How to Become an Archaeologist

Reviewed by Chris Leitch

Illustration of a close-up of a pair of hands cleaning an artefact with a brush

Archaeology is a fascinating field to get into. However, unlike what a certain Indiana Jones would have you believe, archaeologists don’t spend their time hunting lost treasures and trying to escape terrifying snake pits.

Indeed, while archaeologists do work on excavation sites in various locations around the world, their main purpose is to find, research and analyse the cultures of prehistoric humans through ancient artefacts and physical remains.

If you have a sense of adventure, a passion for research and an unquenching curiosity about human history and ancient civilisations, this might just be the right career path for you.

So, if you’re set on becoming an archaeologist, these steps will help you be on your way.

1. Explore Your Options

A good first step for you as an aspiring archaeologist would be to expose yourself to this endlessly exciting field. It’s important to become familiar with the daily undertakings of an archaeologist, especially if your only point of reference is the Indiana Jones movies!

You could start by visiting local museums and taking guided tours around ancient sites or partaking in archaeological events and seminars. If you find that this is in fact something you’re truly interested in, you could then look into joining local groups or organisations as a member.

The more you explore the archaeology field, the easier it will be for you to form meaningful connections with like-minded individuals and get hands-on experience!

2. Seek Out Volunteering Opportunities

Speaking of hands-on experience, another great way to get involved in archaeology is by volunteering. By doing so, you’ll quite literally get your hands dirty and acquire important fieldwork experience which could also look great on your CV.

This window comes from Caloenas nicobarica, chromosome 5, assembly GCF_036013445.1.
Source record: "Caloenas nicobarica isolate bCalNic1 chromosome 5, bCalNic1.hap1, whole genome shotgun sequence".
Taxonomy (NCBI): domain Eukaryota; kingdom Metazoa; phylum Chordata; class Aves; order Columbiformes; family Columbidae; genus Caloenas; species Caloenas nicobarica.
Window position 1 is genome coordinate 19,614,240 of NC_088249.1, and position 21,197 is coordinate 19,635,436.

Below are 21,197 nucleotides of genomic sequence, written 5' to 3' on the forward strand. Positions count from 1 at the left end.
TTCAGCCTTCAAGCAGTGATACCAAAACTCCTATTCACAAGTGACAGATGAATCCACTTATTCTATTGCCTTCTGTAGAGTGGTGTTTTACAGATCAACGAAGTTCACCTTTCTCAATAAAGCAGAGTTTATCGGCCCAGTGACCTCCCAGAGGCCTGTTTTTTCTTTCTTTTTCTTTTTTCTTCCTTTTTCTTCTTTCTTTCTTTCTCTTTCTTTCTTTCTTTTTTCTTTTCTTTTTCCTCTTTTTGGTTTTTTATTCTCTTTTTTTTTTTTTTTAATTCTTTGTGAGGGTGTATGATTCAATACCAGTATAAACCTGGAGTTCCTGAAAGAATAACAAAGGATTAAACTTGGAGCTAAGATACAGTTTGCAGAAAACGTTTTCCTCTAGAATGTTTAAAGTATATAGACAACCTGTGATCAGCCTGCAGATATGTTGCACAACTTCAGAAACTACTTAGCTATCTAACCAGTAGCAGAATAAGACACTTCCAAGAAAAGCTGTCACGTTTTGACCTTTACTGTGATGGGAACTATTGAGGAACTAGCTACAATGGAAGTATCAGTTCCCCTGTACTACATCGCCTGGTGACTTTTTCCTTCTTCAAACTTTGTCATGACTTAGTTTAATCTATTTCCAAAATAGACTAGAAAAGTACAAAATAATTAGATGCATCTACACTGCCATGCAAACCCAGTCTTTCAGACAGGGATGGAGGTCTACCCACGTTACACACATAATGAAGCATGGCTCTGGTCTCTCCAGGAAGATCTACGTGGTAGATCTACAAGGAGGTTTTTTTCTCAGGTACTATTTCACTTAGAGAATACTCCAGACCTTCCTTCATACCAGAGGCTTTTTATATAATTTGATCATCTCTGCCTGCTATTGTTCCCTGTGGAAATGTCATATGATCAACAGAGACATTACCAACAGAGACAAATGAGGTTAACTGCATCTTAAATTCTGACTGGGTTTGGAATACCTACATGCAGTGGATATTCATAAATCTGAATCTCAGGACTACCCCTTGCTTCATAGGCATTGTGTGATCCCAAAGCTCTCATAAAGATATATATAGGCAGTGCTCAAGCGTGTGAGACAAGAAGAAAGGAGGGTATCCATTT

There’s a plethora of available opportunities that will allow you to gain invaluable experience as a budding archaeologist. The easiest way to do this is to seek out volunteering opportunities for local archaeology projects or history societies in your area. You may also be able to volunteer with national organisations, colleges and universities that may also be offering such opportunities.

If you want to go one step further, applying for internships is also a good course of action, as this will allow you to work closely with seasoned scholars and researchers while sharpening your practical and professional skills.

From the excavation process to artefact preservation and project planning, you will have the chance to expand your skillset and gain essential knowledge as an archaeologist. But fieldwork isn’t the only volunteer work you can do. You could also write for archaeology blogs and journals, organise events or even edit newsletters, among other things!

There are numerous prominent organisations, museums and research centres offering volunteering and internship opportunities, including the American Museum of Natural History, the Council for British Archaeology and the Center for American Archeology.

3. Build Yourself a Network